Which materials are currently in high demand?
Materials that reflect the character of the goods, that especially emphasize the functionality of high-quality products and reach the customer through atmosphere. That can be wood, metal, but also new fabrics from current collections. It’s entirely about the identity of the store and the character and functionality of the goods.
What, in your opinion, is no longer “in”?
Overstuffed areas and shopfitting that distracts from the products. Clear areas with more space are in demand. Even a Decathlon is showing good approaches in this area.
More space means fewer products and lower revenues per square meter. This is difficult to implement in sports, where the margins are already lower than those in fashion, right?
Of course, it is also a financial question, but these square meter revenues are practically written in stone in Germany. There’s a lack of courage to try out something new! You don’t need to turn everything upside down at once; one well-placed, 20-square-meter test area is already enough. Many retailers are much too hesitant on that point.
What do stores increasingly need to be able to do today?
They need to offer individual, expressive product ranges. Cramming everything in and then seeing what the customer is interested in doesn’t work anymore. Not at all for high-priced products already. Here, the customer expect a different environment, for example a corner where the retailer presents their highlights separately.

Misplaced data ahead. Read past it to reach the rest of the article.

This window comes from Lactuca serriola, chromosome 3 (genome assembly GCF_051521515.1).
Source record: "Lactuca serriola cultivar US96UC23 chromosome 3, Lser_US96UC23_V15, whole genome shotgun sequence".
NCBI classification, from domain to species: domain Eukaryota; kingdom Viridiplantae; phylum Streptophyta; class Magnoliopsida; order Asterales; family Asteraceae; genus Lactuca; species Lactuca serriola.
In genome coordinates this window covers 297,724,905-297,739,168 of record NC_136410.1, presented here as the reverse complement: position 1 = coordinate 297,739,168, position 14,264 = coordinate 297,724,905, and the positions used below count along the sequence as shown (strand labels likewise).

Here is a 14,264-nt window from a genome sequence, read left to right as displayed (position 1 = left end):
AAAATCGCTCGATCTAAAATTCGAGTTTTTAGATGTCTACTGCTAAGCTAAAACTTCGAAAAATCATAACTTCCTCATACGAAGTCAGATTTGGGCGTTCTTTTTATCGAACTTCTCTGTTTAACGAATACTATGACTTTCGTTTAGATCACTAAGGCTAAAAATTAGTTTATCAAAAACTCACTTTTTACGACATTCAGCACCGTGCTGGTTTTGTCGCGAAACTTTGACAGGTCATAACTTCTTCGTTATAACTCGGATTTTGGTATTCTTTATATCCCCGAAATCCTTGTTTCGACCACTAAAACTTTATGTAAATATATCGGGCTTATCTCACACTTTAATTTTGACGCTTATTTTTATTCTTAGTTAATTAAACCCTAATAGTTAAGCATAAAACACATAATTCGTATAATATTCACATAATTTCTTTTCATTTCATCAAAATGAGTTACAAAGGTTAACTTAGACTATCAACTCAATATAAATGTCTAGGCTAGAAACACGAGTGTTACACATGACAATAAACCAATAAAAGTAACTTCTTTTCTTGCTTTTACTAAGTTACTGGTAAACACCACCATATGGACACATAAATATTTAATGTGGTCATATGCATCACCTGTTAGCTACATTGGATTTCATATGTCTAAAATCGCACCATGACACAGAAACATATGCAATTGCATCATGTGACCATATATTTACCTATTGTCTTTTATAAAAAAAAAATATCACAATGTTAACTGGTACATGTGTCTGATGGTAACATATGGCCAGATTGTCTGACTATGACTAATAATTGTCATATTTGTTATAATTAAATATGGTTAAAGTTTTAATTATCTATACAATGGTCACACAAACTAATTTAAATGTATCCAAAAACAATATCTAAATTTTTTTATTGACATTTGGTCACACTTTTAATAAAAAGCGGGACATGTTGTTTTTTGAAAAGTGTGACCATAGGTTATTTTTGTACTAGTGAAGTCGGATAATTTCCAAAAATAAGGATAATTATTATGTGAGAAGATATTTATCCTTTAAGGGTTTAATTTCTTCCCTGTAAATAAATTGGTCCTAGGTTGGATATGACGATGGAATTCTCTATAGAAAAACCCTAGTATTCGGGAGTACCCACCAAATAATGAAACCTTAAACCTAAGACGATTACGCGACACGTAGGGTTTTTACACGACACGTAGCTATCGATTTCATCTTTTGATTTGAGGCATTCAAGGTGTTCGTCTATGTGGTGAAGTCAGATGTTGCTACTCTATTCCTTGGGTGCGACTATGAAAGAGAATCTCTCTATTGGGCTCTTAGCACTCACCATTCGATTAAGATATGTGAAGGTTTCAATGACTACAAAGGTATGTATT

That is why people mull over filter functions so intensively on online shops, so that the customer can shrink the product range down to their needs. That is precisely what the stationary store needs to achieve in their own way, as well. Aside from that, it also includes smoother service with friendly staff, and – you can’t forget – you have to live multi-channel. That means, for example, that you should make sure that the sales staff doesn’t use any online purchase avoidance tactics just because they’re paid on location-based commission.